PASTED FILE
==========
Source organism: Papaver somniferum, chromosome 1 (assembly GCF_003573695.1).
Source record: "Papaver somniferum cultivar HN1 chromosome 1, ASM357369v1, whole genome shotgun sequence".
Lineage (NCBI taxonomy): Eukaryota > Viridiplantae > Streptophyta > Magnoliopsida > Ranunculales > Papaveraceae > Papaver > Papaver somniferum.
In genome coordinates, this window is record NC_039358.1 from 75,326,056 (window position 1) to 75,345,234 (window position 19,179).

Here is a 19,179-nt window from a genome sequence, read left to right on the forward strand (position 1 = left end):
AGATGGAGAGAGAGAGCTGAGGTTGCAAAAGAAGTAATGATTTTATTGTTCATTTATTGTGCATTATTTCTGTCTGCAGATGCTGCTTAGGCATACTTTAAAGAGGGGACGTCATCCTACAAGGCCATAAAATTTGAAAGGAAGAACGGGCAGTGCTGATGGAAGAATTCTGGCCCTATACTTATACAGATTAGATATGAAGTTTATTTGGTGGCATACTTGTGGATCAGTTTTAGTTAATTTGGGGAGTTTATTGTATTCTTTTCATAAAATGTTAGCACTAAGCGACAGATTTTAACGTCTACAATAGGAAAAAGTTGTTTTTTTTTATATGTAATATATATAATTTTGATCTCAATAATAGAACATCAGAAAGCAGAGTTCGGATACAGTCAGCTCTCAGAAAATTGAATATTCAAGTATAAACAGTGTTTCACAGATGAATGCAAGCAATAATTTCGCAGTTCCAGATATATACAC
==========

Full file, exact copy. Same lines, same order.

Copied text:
Source organism: Papaver somniferum, chromosome 1 (assembly GCF_003573695.1).
Source record: "Papaver somniferum cultivar HN1 chromosome 1, ASM357369v1, whole genome shotgun sequence".
Lineage (NCBI taxonomy): Eukaryota > Viridiplantae > Streptophyta > Magnoliopsida > Ranunculales > Papaveraceae > Papaver > Papaver somniferum.
In genome coordinates, this window is record NC_039358.1 from 75,326,056 (window position 1) to 75,345,234 (window position 19,179).

Here is a 19,179-nt window from a genome sequence, read left to right on the forward strand (position 1 = left end):
AGATGGAGAGAGAGAGCTGAGGTTGCAAAAGAAGTAATGATTTTATTGTTCATTTATTGTGCATTATTTCTGTCTGCAGATGCTGCTTAGGCATACTTTAAAGAGGGGACGTCATCCTACAAGGCCATAAAATTTGAAAGGAAGAACGGGCAGTGCTGATGGAAGAATTCTGGCCCTATACTTATACAGATTAGATATGAAGTTTATTTGGTGGCATACTTGTGGATCAGTTTTAGTTAATTTGGGGAGTTTATTGTATTCTTTTCATAAAATGTTAGCACTAAGCGACAGATTTTAACGTCTACAATAGGAAAAAGTTGTTTTTTTTTATATGTAATATATATAATTTTGATCTCAATAATAGAACATCAGAAAGCAGAGTTCGGATACAGTCAGCTCTCAGAAAATTGAATATTCAAGTATAAACAGTGTTTCACAGATGAATGCAAGCAATAATTTCGCAGTTCCAGATATATACAC